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The Anthropology Department at Ithaca College has been instrumental in helping to launch an international project aimed at repatriating Sudanese “Lost Boy” and “Lost Girl” refugees with personal history files that were generated for them as they entered Pignudo Refugee Camp in Ethiopia during the late 1980s. 

These refugees were unaccompanied minors who had been brutally displaced from their families by violent attacks from the Sudanese government on their home villages. Many perished while fleeing on foot. For those who made it to Pignudo, Save the Children Sweden created an entry file. Each file contains a thorough personal history, health and psychological profiles and in most cases a photograph.

As civil war erupted in Ethiopia Pignudo began to close down and the refugees were forced to flee back into Sudan. They again journeyed hundreds of miles on foot to Kakuma Refugee Camp in Kenya. As Pignudo was closing humanitarian workers recognized the value of the files and, through a grant from the Mellon Foundation, scanned more than thirteen-thousand of them into a database. In 2004 the database was entrusted to the AZ Lost Boys Center in Phoenix, AZ and to David Turkon, who at the time worked for Glendale Community College in Glendale, AZ. Both parties entered into an agreement with Save the Children representatives to work toward making the files accessible to Lost Boys and Lost Girls around the world. 

The project has been difficult to implement for a many reasons, including the crude ways that data was entered into an Excel spreadsheet database and weak search criteria with inconsistent spelling of names and places.  Ithaca College and the Ithaca College Department of Anthropology supported early efforts to integrate the database into a searchable format that could be accessed via the world wide web. Recently, volunteers in Arizona streamlined the database and improved search criteria by adding “sounds like” features that make identifying names and places easier. Also, the database has been reformatted enabling qualified searchers to view the first page of each document to see if it is indeed their own.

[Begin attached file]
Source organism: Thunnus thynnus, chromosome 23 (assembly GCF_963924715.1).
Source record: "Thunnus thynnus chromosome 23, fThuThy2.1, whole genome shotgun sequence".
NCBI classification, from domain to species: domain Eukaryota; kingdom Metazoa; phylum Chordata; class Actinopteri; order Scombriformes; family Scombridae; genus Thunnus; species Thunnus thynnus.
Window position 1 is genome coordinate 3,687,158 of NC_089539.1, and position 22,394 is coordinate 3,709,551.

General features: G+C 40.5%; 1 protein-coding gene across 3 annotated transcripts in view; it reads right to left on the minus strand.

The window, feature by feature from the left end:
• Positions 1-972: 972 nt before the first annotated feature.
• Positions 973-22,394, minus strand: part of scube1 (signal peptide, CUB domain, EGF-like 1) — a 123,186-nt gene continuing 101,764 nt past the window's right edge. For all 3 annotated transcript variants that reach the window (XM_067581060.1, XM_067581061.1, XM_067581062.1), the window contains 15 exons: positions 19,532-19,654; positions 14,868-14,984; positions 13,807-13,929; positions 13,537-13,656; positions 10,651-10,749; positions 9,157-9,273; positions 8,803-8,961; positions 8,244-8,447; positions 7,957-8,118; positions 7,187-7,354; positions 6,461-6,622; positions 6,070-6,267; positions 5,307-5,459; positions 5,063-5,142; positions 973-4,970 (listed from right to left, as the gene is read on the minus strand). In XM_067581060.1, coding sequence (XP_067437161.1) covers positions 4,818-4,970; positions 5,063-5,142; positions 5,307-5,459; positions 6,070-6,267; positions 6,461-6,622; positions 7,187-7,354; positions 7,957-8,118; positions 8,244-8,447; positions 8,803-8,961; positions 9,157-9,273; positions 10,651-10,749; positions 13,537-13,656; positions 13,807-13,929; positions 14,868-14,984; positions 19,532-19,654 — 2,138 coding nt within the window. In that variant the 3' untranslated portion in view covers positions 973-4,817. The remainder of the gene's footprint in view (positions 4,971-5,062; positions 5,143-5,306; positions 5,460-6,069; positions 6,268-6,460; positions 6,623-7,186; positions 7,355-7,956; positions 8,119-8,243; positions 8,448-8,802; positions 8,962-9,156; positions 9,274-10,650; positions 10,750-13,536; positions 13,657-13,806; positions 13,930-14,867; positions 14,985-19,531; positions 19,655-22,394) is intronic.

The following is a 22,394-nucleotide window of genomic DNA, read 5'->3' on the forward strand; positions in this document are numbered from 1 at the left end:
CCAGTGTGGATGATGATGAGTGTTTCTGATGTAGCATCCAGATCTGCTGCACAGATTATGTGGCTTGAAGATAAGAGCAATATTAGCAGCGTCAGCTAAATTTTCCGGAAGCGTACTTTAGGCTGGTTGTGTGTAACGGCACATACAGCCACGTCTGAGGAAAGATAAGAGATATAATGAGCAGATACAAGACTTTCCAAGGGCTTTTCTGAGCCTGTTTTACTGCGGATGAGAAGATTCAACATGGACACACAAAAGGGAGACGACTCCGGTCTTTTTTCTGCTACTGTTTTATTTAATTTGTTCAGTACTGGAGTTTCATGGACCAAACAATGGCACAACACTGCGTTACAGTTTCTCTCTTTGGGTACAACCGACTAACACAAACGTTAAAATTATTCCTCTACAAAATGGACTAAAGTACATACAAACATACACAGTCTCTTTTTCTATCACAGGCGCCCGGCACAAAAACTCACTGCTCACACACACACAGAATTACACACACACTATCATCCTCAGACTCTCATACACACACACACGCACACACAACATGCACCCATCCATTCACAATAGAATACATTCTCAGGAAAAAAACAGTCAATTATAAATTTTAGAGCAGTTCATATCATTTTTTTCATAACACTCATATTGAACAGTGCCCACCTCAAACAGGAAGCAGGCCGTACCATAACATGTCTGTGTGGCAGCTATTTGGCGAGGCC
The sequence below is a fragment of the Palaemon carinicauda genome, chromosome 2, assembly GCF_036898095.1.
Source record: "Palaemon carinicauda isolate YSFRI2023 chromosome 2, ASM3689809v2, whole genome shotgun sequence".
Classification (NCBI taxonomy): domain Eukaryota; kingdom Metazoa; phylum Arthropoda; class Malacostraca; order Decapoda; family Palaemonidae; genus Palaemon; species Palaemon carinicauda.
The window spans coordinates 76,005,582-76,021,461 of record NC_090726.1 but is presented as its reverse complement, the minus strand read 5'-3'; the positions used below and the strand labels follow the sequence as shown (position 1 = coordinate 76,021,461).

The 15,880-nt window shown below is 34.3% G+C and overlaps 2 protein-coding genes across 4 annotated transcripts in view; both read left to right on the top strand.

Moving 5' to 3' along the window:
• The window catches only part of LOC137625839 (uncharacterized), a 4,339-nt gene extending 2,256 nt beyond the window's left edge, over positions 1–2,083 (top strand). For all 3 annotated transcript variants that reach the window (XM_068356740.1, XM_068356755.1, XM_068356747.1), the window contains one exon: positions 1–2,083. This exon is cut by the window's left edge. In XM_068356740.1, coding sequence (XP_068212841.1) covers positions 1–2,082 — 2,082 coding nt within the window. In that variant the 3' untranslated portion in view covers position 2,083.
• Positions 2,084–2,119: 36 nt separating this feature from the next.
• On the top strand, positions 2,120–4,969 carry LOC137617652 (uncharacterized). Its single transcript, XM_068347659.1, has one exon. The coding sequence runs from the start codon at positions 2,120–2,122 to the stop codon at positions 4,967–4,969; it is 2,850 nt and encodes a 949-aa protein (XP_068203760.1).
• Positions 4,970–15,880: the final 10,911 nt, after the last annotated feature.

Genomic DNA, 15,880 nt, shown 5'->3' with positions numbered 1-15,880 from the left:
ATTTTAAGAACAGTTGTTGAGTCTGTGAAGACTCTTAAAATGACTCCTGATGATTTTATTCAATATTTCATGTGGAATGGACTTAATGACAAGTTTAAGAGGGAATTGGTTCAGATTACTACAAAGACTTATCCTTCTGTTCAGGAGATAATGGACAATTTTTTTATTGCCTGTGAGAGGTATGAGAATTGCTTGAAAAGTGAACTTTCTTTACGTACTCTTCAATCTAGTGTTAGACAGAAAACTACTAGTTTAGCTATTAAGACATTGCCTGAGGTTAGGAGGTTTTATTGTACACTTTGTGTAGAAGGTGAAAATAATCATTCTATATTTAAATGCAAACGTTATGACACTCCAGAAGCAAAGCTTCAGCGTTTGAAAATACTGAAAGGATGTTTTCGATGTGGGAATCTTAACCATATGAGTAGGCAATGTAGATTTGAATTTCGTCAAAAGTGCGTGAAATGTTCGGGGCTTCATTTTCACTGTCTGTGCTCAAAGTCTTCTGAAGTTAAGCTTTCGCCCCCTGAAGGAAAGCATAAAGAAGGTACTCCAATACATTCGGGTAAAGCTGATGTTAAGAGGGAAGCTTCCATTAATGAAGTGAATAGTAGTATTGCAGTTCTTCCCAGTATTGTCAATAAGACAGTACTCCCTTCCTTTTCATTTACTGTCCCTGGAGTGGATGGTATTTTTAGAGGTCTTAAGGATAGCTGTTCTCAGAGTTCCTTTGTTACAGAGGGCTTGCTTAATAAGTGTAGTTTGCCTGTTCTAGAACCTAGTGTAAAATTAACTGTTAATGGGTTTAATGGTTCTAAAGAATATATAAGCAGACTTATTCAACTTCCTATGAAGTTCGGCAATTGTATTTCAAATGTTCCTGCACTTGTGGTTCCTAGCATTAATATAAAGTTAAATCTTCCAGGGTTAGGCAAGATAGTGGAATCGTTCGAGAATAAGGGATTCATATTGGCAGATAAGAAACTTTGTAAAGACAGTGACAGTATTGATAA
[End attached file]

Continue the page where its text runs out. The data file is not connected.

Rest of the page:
At a national conference for Lost Boys and Girls during the summer of 2009 the project was named Lost Boys Reunited.  The project’s website went online in early September of 2010 and the site has since had more than four-thousand visits. More importantly, more than 300 refugees have located and requested copies of their files. No one can predict what needs or curiosities will be fulfilled as each refugee receives his or her file. For some it will simply be to obtain the photograph. For others, however, the files may provide a vital link with their past that enables them to reestablish family connections that may have been lost in memory. In at least one case, a refugee is using the file to validate his identity, prior to having taken a Christian name, when he married at Kakuma refugee camp. This will hopefully strengthen his case to bring his bride to the United States. 

Each refugee who locates their file has it mailed to them along with a letter explaining the history of the project and acknowledging Ithaca College’s support for it. David Turkon of the Anthropology Department, who has been at the forefront of the effort, is a signatory to the letter. David’s efforts were supported by the Ithaca College Center for Faculty Research and Development. The project was also directly supported by Ithaca College Grants for Creative, Collaborative, and Community Service and/or  Service Learning Projects, and internal funding from the Ithaca College Anthropology Department.  

The website for the project, Lost Boys Reunited, can be found at

Ithaca College Supports Humanitarian Effort to Repatriate Sudanese Refugees with Social History Profiles From Refugee Camp | 0 Comments |
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